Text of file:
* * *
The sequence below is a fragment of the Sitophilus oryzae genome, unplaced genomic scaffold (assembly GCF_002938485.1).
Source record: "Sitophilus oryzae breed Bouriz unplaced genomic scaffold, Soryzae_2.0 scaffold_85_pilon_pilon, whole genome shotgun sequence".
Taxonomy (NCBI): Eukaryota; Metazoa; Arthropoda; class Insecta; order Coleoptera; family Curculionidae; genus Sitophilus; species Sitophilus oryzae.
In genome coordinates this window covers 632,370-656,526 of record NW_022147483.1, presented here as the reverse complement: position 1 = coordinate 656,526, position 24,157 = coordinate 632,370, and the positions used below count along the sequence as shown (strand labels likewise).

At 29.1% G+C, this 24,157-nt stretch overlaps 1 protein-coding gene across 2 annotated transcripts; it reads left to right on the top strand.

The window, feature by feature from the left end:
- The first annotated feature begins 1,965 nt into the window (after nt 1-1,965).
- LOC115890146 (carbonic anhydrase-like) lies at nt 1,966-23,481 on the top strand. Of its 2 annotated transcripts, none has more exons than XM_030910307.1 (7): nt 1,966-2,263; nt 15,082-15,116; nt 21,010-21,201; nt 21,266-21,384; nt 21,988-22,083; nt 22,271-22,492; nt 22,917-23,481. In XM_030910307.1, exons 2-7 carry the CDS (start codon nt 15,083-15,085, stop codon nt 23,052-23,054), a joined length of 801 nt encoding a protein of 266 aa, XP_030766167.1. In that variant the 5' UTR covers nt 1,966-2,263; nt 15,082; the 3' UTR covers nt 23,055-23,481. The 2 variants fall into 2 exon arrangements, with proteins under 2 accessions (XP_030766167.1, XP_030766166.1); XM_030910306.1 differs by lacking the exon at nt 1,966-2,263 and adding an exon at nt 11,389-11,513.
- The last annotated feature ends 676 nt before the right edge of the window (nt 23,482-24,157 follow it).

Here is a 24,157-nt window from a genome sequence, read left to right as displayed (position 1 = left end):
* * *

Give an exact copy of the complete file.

The sequence below is a fragment of the Sitophilus oryzae genome, unplaced genomic scaffold (assembly GCF_002938485.1).
Source record: "Sitophilus oryzae breed Bouriz unplaced genomic scaffold, Soryzae_2.0 scaffold_85_pilon_pilon, whole genome shotgun sequence".
Taxonomy (NCBI): Eukaryota; Metazoa; Arthropoda; class Insecta; order Coleoptera; family Curculionidae; genus Sitophilus; species Sitophilus oryzae.
In genome coordinates this window covers 632,370-656,526 of record NW_022147483.1, presented here as the reverse complement: position 1 = coordinate 656,526, position 24,157 = coordinate 632,370, and the positions used below count along the sequence as shown (strand labels likewise).

At 29.1% G+C, this 24,157-nt stretch overlaps 1 protein-coding gene across 2 annotated transcripts; it reads left to right on the top strand.

The window, feature by feature from the left end:
- The first annotated feature begins 1,965 nt into the window (after nt 1-1,965).
- LOC115890146 (carbonic anhydrase-like) lies at nt 1,966-23,481 on the top strand. Of its 2 annotated transcripts, none has more exons than XM_030910307.1 (7): nt 1,966-2,263; nt 15,082-15,116; nt 21,010-21,201; nt 21,266-21,384; nt 21,988-22,083; nt 22,271-22,492; nt 22,917-23,481. In XM_030910307.1, exons 2-7 carry the CDS (start codon nt 15,083-15,085, stop codon nt 23,052-23,054), a joined length of 801 nt encoding a protein of 266 aa, XP_030766167.1. In that variant the 5' UTR covers nt 1,966-2,263; nt 15,082; the 3' UTR covers nt 23,055-23,481. The 2 variants fall into 2 exon arrangements, with proteins under 2 accessions (XP_030766167.1, XP_030766166.1); XM_030910306.1 differs by lacking the exon at nt 1,966-2,263 and adding an exon at nt 11,389-11,513.
- The last annotated feature ends 676 nt before the right edge of the window (nt 23,482-24,157 follow it).

Here is a 24,157-nt window from a genome sequence, read left to right as displayed (position 1 = left end):